9. and 16 ^ ^ 5–6 Motions Highlighted by Marcato Accents ^ Nos. 4. 14. 2. 13.1 Type of 5–6 Motion ^ ^ Types of 5–6 Motion Preludes Nos. 5. 6. and 19 ^ 5–6 Motion as Underlying Structure Nos. 22. and 23 ^ 5–6 Motions Alternating between Major and Minor Sixth ^ Nos. 11. ^ ^ 5–6 Motion as Melodic Idea Nos. 10. 18. 17 and 21 ^ 5–6 Motion at Climactic Moments Nos. 2.^ ^ Table 5. 4. 8. 7. 3. 15. 8. 21. and 20 ^ ^ 5–6 Motion as Motivic Seed ^ Nos. 20. 1. and 24 74 .

They are not merely. 28 represent something new in music history. However. Marc Honegger and Gunther Massenkeil. Chopin’s Préludes do nothing but that––establishing a mood. A Reader’s Guide to the Chopin Preludes (London: Greenwod Press. Chopin’s twenty-four pieces are not preludes to a subsequent movement but rather autonomous pieces that stand for themselves. 28” (Reflections on the beginning of music. 334. each establishing a unique mood or character.CONCLUSION Chopin’s preludes are compositions of an order entirely apart. “This may have been a historically pivotal situation––in the sense of its heralding a change in the application of this title [prelude]. they are clearly unlike previous preludes because they do not introduce subsequent piece. Quoted in Anselm Gerhard. such pieces soon becoming character pieces in their own right.”122 121 Jeffrey Kresky. 122 Prelude in Das grosse Lexicon der Musik in acht Baenden. A new interpretation 75 . They still resemble the traditional preludes in one way: historically it has been the purpose of a prelude to establish a mood. Preludes had been a popular genre in the keyboard literature since its infancy.”121 Chopin’s Préludes are nineteenth-century character pieces composed in all twenty-four keys. and elevates it to the regions of the ideal. 1994). analogous to those of another great contemporary poet. As Kresky writes. “Reflexionen über den Beginn der Musik: Eine neue Deutung von Frédéric Chopins Préludes op. when she writes. Gerhard quotes the German music dictionary Das grosse Lexicon der Musik in acht Baenden. as the title would indicate. Yet. which has nothing in common anymore with the old prelude type with the exception that both are written for piano…. 1981). who cradles the soul in golden dreams. ed. “The prelude of the nineteenth and early twentieth century. Op. ––Franz Liszt Chopin’s twenty-four Préludes. as we find it especially in the work of Frédéric Chopin…forms a genre.It is rather the French version of the Romantic… character piece. (Freiburg: Herder-Verlag. the nature of pieces entitled preludes had always been that of an introduction. xiv. introductions to other morceaux––they are preludes instinct with poesy.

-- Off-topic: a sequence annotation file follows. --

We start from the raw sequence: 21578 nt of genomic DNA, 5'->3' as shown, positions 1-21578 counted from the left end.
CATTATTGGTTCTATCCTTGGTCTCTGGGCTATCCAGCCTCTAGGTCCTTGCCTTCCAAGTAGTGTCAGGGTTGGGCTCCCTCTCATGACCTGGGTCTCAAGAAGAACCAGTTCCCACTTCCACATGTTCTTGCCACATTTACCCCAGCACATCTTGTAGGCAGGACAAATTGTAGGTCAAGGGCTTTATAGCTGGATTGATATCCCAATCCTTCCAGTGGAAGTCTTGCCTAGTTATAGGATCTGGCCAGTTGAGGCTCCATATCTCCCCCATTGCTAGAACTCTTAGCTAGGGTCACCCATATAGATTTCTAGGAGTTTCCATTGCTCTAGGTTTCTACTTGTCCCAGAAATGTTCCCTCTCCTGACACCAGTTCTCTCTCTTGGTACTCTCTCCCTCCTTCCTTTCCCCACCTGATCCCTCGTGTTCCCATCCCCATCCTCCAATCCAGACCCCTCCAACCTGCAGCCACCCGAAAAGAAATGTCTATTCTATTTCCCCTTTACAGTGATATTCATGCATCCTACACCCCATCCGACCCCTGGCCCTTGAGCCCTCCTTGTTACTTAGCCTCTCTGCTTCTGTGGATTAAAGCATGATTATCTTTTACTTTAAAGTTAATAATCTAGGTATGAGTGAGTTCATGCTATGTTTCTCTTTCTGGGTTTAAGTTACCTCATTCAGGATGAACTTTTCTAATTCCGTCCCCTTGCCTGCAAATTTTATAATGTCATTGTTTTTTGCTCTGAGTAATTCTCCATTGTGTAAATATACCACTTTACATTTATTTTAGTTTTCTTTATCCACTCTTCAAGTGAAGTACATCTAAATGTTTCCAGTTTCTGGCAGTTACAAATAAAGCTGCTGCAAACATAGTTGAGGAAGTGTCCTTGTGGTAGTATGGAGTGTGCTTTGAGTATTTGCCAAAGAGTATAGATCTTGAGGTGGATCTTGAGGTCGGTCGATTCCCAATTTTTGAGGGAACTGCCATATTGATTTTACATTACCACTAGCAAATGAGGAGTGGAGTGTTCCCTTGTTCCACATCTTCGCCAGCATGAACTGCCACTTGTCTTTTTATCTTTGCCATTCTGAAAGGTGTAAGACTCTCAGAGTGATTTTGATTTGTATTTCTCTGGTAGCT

Even though Chopin never indicated this coherence in the form of titles or descriptive notes. with a 6–5 motion.” My translation. 1996). Second. Jahrhunderts aber. wie wir es vor allem im Schaffen von Frédéric Chopin und Claude Debussy finden. contributing to an overall tension and release which adds to the flow of music throughout the set. Es handelt sich hier vielmehr um die französische Version des romantischen (bzw. “Das Prélude des 19. für Klavier geschrieben zu sein…. of Frédéric Chopin’s Préludes op. Finally. impressionistischen) Charakterstücks. repeated three times. he distinguished the entire set by an emphasis on the deceptive qualities between the fifth and sixth scale degrees. there is striking contrast between one prelude and its successor. just a bold. die mit dem Praeludium alten Typs nichts mehr gemeinsam hat außer dem Faktum. and finally in the form of a six octave descending arpeggio ending on the final D1. Using one of the oldest keyboard genres enabled the composer to transform the preludes into something new. first in octaves. and. the Préludes are organized according to the ascending circle of fifths and published as a set under one opus number. in Deutsche Musik im Wegkreuz zwischen Polen und Frankreich (German music as an intersection between Poland and France). und frühen 20. also stated also three times. the set opens with a easy to recognize 5–6 ^ ^ motion in the C-Major Prelude. As shown in my analysis. the ever-present movement between two scale ^ ^ degrees cannot be denied. Third.There are many aspects of the Préludes that hint at Chopin’s intention to create a set unified as a large-scale composition. 28). This opening and closing statement functions as a frame to the entire set and further highlights the many instances of motion between these two scale degrees. the last note of a prelude is the same as the first of the subsequent one. stellt eine Gattung dar. 104. Christoph-Hellmut Mahling and Kristina Pfarr (Eurasburg: Hans Schneider Tutzing. 76 . in six instances. then in repeated octaves. Chopin created the set with an ever present movement between the fifth and the sixth scale degrees. and it closes. First. In contrast to the speculation of Chominski’s large-scale diagrams. giving the impression of a continuous flow of music (Table 4. ed.1). which may have been intended as a unifying device. many of the preludes do not end with a perfect cadence.